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ProBite: Tips For Replacing Your Old Dishwasher

Some people have had their dishwashers for 10, 20, even 30 years and when they come in to purchase a new unit, it can be overwhelming. There is a lot to choose from and no clear way to narrow things down further. In seeing this struggle every day at work, I've put together some tips, to help with your dishwasher search. Hopefully this will assist you in selecting, and purchasing a new dishwasher, with very little stress and confusion.

First: there are only two different sizes for dishwashers: 18” and 24”. All new dishwashers will fit within either of those existing spaces, no matter how old your current one is, or how long you have had it. So don’t stress about measurements, or whether or not it will fit, because it will. Just ensure you know what size you are looking for.

Second: noise level. Everyone wants a quiet dishwasher; but what’s quiet? I can tell you from experience, anything under 50 decibels is quiet, depending on your kitchen set up. We had a condo, and my dishwasher was 10 feet away from my couch. It was a 50 decibel model, and I could comfortably watch tv (without raising the volume) and not hear my dishwasher at all. The lower the decibel the quieter the unit.

Third: features, cycles, basket configuration. This part is often overlooked, but important. Although most people seem to just want the dishwasher to wash the dishes, there are some cycles that can help cater to specific tasks: washing china or crystal for example. Again, most people say they prefer to wash those delicate items by hand. However, dishwashers today have the ability to wash those items, not damage them, while keeping the unit energy efficient. The baskets on top and bottom can be simple and have no moving parts. You can also have baskets with flexibility such as, folding tines, stemware holders, and top cutlery trays.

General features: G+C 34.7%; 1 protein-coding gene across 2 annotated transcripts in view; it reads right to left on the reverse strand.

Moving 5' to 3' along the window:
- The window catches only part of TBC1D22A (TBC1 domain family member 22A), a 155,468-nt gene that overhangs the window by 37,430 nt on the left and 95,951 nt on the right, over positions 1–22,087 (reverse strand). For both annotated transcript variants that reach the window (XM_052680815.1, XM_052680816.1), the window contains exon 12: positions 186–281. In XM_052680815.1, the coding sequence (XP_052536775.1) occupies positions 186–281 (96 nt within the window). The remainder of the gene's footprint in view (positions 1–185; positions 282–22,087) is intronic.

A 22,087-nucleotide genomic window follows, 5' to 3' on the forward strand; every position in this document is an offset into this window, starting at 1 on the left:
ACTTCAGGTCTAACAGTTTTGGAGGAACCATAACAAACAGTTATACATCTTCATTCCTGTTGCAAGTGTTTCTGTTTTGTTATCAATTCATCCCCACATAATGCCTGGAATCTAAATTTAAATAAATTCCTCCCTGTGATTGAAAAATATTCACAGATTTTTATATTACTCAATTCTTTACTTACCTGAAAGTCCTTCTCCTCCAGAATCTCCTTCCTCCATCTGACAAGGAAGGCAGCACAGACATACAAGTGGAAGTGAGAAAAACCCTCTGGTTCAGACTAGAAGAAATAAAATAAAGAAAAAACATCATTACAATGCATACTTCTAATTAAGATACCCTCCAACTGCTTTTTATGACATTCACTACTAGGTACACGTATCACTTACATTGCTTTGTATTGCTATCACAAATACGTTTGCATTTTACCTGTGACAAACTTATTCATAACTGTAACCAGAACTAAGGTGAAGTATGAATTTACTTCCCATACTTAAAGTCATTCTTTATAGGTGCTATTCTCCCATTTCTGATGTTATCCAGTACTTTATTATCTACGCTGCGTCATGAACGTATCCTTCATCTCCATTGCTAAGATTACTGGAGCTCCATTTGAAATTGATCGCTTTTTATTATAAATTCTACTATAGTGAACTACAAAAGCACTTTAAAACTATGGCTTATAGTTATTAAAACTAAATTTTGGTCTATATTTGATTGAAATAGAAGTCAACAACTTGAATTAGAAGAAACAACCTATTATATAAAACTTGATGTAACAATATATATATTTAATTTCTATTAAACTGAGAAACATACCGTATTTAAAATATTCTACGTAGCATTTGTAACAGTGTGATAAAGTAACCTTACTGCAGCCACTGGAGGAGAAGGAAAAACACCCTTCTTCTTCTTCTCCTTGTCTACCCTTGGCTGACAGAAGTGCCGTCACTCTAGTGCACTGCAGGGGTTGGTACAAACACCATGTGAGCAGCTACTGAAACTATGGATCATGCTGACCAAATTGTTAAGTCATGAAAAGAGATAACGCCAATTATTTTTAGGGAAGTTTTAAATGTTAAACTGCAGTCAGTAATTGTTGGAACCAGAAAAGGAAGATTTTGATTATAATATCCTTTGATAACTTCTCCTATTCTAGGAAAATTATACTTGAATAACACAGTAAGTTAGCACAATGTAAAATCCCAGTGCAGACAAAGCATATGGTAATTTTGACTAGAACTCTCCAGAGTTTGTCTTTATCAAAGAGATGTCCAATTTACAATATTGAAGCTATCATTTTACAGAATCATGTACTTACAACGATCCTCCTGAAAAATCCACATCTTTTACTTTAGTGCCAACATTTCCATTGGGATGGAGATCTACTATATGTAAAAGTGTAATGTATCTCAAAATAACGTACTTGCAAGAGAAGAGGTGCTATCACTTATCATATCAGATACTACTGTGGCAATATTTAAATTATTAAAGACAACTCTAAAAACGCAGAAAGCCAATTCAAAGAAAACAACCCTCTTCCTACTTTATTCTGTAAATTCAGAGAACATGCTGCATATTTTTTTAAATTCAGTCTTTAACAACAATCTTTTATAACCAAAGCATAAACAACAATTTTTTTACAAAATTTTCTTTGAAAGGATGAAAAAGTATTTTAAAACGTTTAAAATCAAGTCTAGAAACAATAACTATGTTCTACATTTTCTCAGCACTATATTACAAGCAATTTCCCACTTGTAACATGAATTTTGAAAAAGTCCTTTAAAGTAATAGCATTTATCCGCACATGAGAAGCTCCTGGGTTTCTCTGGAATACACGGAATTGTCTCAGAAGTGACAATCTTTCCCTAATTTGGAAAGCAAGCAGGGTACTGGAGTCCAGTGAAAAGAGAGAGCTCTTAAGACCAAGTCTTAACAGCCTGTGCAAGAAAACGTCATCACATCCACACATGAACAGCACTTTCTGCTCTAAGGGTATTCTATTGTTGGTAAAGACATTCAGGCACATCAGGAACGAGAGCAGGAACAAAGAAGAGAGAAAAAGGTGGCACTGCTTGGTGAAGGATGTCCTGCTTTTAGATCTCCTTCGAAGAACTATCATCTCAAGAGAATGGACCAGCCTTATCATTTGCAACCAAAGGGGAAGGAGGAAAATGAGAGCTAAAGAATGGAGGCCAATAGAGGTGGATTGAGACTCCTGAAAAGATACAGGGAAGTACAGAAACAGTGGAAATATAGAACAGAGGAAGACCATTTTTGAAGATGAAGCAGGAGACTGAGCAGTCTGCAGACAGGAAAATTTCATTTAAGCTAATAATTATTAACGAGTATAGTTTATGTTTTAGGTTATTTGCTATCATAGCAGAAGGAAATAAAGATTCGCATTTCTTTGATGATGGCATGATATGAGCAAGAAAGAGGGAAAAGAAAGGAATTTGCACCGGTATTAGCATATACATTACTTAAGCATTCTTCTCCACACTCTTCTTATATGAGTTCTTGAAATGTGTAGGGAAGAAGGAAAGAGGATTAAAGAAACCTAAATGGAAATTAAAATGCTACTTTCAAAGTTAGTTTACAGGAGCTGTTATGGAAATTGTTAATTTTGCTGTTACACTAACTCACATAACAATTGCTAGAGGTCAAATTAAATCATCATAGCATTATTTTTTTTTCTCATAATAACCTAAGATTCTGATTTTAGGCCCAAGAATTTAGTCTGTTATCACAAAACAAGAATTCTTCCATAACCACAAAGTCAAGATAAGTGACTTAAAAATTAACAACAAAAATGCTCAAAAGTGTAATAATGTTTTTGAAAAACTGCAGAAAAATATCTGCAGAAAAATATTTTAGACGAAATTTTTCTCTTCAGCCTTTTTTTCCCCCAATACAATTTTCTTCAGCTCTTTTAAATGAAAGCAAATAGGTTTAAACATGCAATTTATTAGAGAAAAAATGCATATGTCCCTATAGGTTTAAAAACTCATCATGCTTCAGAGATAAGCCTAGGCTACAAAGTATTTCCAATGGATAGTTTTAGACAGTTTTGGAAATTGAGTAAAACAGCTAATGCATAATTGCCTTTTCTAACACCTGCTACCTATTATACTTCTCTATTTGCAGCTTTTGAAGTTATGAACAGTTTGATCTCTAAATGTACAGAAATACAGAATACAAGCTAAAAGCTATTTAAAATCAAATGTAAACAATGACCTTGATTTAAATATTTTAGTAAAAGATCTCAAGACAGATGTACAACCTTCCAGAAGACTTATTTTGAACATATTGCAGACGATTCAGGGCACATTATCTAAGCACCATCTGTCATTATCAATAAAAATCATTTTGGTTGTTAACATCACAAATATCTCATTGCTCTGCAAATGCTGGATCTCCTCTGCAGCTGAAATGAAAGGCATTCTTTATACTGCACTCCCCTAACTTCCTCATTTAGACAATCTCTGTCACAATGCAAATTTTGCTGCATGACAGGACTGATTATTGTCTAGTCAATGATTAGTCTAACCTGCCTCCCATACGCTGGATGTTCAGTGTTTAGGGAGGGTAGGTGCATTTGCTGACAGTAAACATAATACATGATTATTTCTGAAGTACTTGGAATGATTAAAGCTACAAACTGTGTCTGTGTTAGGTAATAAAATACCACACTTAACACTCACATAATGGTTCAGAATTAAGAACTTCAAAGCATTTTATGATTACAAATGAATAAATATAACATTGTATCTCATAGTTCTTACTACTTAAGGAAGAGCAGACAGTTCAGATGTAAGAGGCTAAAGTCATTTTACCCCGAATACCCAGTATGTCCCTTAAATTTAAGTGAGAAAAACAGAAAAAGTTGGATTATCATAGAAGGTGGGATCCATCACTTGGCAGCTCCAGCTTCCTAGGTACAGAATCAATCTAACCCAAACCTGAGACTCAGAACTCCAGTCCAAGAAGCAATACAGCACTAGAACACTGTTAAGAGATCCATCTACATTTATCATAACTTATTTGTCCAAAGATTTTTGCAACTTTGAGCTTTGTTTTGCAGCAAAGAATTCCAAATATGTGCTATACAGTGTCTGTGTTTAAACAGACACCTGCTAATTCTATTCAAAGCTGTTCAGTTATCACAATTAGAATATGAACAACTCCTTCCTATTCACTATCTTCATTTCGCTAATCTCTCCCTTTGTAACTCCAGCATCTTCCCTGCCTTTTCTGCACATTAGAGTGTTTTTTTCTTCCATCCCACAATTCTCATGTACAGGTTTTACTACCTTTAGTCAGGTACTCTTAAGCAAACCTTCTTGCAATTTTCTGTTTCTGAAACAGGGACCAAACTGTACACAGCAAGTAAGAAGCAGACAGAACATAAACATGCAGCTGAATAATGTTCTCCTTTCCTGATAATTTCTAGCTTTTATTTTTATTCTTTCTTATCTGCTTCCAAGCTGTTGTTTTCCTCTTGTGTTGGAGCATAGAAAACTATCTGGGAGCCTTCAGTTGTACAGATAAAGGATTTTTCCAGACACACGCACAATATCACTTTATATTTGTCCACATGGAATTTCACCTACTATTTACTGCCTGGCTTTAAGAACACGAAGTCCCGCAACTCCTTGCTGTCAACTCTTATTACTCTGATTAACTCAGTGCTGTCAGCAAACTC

Last (but not Least): consider what you want the dishwasher to look like. You have a number of options: controls on the front, top controls with a handle, top controls with a scoop handle, even dishwashers with no handle at all, that you knock to open.

As technology has improved, so have dishwashers. They use very little water, which makes the cycles long. On average using only 4-5 gallons of water (sometimes less than a flush of a toilet) per cycle, which is achieved by recycling clean water back into the machine. Filters at the bottom of the dishwasher, which help keep it clean, also encourage the consumer to stop pre rinsing dishes. On average, if you were to pre-rinse every dish, prior to putting the dishes in the dishwasher, you have used about four times the amount of water, that your dishwasher would use. So stop pre-rinsing, and trust the machine.


Mark has been in the appliance business for 10+ years, working out of our Mississauga location. He is part of the Tasco Kitchen Design Division and works with many local designers, builders, and contractors. Mark has a passion for meeting new people and assisting them through their kitchen renovation process. Mark is also a proud father of a 2 year-old son - now he actually has an excuse to play with toys again!

Published by Tasco Pro - Mark Filippelli on Tuesday, December 29th